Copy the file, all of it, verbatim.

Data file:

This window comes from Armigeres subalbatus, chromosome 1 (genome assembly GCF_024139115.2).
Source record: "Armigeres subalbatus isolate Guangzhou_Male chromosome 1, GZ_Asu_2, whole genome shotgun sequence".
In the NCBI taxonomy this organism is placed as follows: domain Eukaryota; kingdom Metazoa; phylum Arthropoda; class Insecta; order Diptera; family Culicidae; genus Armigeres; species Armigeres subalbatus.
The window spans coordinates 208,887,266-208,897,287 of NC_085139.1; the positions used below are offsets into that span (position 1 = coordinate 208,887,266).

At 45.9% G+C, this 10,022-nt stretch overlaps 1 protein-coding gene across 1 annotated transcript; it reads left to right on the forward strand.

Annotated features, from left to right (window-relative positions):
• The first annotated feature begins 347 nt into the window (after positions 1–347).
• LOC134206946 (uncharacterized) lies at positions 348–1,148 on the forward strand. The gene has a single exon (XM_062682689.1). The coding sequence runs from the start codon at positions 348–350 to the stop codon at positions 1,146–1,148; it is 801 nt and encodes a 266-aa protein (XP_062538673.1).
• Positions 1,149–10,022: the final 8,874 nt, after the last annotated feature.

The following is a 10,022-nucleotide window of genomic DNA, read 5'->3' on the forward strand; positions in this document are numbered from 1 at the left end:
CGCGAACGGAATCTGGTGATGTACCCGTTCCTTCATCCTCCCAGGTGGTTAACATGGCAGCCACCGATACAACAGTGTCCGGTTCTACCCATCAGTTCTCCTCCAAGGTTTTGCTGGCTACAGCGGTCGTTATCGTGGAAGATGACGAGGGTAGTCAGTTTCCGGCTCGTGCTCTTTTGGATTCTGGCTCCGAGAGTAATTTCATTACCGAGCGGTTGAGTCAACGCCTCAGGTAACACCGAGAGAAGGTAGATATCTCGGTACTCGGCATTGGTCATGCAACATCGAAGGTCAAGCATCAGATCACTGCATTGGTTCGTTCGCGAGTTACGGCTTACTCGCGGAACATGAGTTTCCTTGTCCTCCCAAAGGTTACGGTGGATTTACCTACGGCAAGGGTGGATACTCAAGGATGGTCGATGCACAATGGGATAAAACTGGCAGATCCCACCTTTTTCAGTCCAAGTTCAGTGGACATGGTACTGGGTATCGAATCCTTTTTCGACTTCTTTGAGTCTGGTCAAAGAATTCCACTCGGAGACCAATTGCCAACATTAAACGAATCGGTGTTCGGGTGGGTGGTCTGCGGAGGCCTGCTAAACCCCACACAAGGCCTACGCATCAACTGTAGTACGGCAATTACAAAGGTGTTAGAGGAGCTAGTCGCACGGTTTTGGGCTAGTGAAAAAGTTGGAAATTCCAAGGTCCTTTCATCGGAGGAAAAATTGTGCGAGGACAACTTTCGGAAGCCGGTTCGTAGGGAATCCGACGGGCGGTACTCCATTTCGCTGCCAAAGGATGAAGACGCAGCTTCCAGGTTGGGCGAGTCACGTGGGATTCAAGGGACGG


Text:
This window comes from Armigeres subalbatus, chromosome 1 (genome assembly GCF_024139115.2).
Source record: "Armigeres subalbatus isolate Guangzhou_Male chromosome 1, GZ_Asu_2, whole genome shotgun sequence".
In the NCBI taxonomy this organism is placed as follows: domain Eukaryota; kingdom Metazoa; phylum Arthropoda; class Insecta; order Diptera; family Culicidae; genus Armigeres; species Armigeres subalbatus.
The window spans coordinates 208,887,266-208,897,287 of NC_085139.1; the positions used below are offsets into that span (position 1 = coordinate 208,887,266).

At 45.9% G+C, this 10,022-nt stretch overlaps 1 protein-coding gene across 1 annotated transcript; it reads left to right on the forward strand.

Annotated features, from left to right (window-relative positions):
• The first annotated feature begins 347 nt into the window (after positions 1–347).
• LOC134206946 (uncharacterized) lies at positions 348–1,148 on the forward strand. The gene has a single exon (XM_062682689.1). The coding sequence runs from the start codon at positions 348–350 to the stop codon at positions 1,146–1,148; it is 801 nt and encodes a 266-aa protein (XP_062538673.1).
• Positions 1,149–10,022: the final 8,874 nt, after the last annotated feature.

The following is a 10,022-nucleotide window of genomic DNA, read 5'->3' on the forward strand; positions in this document are numbered from 1 at the left end:
CGCGAACGGAATCTGGTGATGTACCCGTTCCTTCATCCTCCCAGGTGGTTAACATGGCAGCCACCGATACAACAGTGTCCGGTTCTACCCATCAGTTCTCCTCCAAGGTTTTGCTGGCTACAGCGGTCGTTATCGTGGAAGATGACGAGGGTAGTCAGTTTCCGGCTCGTGCTCTTTTGGATTCTGGCTCCGAGAGTAATTTCATTACCGAGCGGTTGAGTCAACGCCTCAGGTAACACCGAGAGAAGGTAGATATCTCGGTACTCGGCATTGGTCATGCAACATCGAAGGTCAAGCATCAGATCACTGCATTGGTTCGTTCGCGAGTTACGGCTTACTCGCGGAACATGAGTTTCCTTGTCCTCCCAAAGGTTACGGTGGATTTACCTACGGCAAGGGTGGATACTCAAGGATGGTCGATGCACAATGGGATAAAACTGGCAGATCCCACCTTTTTCAGTCCAAGTTCAGTGGACATGGTACTGGGTATCGAATCCTTTTTCGACTTCTTTGAGTCTGGTCAAAGAATTCCACTCGGAGACCAATTGCCAACATTAAACGAATCGGTGTTCGGGTGGGTGGTCTGCGGAGGCCTGCTAAACCCCACACAAGGCCTACGCATCAACTGTAGTACGGCAATTACAAAGGTGTTAGAGGAGCTAGTCGCACGGTTTTGGGCTAGTGAAAAAGTTGGAAATTCCAAGGTCCTTTCATCGGAGGAAAAATTGTGCGAGGACAACTTTCGGAAGCCGGTTCGTAGGGAATCCGACGGGCGGTACTCCATTTCGCTGCCAAAGGATGAAGACGCAGCTTCCAGGTTGGGCGAGTCACGTGGGATTCAAGGGACGG